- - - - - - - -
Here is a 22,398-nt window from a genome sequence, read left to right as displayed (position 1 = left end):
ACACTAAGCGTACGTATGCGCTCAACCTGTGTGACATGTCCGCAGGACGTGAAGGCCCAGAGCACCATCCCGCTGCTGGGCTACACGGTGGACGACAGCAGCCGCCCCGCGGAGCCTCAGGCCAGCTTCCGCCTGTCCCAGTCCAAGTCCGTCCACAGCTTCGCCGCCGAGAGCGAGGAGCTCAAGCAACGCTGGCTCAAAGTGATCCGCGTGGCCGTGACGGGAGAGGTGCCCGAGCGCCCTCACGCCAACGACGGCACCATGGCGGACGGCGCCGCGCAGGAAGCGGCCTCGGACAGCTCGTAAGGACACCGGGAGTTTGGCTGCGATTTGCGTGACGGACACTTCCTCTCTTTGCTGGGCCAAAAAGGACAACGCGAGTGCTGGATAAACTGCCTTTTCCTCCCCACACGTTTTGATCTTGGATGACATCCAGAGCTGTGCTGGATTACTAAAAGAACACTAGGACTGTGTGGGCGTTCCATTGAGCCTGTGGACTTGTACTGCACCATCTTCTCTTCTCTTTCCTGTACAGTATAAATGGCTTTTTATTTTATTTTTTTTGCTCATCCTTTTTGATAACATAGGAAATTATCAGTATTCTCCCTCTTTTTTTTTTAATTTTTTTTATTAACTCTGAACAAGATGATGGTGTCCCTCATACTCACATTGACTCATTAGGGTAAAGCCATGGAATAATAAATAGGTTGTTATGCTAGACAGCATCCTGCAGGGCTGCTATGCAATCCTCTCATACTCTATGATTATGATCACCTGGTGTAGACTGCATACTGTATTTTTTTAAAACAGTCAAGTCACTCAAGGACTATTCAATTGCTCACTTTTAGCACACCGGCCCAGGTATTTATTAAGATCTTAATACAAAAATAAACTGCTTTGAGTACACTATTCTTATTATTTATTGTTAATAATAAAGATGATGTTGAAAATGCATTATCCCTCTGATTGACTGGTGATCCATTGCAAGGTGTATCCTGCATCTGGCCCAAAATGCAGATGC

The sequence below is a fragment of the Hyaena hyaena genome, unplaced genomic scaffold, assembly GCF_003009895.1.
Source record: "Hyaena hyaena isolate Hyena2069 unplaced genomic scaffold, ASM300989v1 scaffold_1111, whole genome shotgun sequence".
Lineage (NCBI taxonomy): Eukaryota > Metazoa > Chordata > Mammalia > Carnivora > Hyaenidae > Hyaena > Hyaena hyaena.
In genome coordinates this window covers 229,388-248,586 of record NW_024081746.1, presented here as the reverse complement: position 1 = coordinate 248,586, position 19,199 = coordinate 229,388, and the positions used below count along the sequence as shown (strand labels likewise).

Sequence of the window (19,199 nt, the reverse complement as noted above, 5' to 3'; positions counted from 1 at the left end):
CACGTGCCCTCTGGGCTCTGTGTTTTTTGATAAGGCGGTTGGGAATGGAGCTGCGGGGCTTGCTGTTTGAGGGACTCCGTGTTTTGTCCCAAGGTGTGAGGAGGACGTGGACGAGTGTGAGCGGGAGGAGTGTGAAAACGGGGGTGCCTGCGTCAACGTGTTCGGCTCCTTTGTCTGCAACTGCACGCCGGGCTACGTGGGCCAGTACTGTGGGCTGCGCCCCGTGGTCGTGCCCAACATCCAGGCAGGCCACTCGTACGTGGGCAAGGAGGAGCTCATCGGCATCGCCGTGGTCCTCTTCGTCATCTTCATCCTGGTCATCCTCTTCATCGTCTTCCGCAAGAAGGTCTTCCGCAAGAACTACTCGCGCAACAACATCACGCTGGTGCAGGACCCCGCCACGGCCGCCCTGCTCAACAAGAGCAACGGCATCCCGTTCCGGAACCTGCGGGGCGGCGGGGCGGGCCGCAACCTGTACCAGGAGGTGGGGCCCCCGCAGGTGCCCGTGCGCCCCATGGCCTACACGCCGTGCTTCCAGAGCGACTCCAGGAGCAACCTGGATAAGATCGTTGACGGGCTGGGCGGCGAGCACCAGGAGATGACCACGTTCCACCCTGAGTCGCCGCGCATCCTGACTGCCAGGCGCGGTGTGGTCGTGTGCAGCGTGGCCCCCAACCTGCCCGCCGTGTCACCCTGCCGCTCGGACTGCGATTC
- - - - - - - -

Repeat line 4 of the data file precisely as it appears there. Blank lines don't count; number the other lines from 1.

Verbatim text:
Source record: "Hyaena hyaena isolate Hyena2069 unplaced genomic scaffold, ASM300989v1 scaffold_1111, whole genome shotgun sequence".